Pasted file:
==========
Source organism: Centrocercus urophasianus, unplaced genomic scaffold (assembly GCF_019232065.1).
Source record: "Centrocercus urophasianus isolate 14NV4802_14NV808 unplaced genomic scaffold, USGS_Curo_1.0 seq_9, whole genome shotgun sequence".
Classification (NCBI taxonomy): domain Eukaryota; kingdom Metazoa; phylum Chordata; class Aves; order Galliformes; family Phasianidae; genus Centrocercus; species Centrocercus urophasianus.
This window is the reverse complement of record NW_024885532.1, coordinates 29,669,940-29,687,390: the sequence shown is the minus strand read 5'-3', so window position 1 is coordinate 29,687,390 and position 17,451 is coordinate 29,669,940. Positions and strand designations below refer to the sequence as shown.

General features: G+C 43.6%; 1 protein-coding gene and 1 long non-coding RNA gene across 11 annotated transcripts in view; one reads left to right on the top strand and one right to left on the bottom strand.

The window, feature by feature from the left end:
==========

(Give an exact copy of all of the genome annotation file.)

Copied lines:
Source organism: Centrocercus urophasianus, unplaced genomic scaffold (assembly GCF_019232065.1).
Source record: "Centrocercus urophasianus isolate 14NV4802_14NV808 unplaced genomic scaffold, USGS_Curo_1.0 seq_9, whole genome shotgun sequence".
Classification (NCBI taxonomy): domain Eukaryota; kingdom Metazoa; phylum Chordata; class Aves; order Galliformes; family Phasianidae; genus Centrocercus; species Centrocercus urophasianus.
This window is the reverse complement of record NW_024885532.1, coordinates 29,669,940-29,687,390: the sequence shown is the minus strand read 5'-3', so window position 1 is coordinate 29,687,390 and position 17,451 is coordinate 29,669,940. Positions and strand designations below refer to the sequence as shown.

General features: G+C 43.6%; 1 protein-coding gene and 1 long non-coding RNA gene across 11 annotated transcripts in view; one reads left to right on the top strand and one right to left on the bottom strand.

The window, feature by feature from the left end: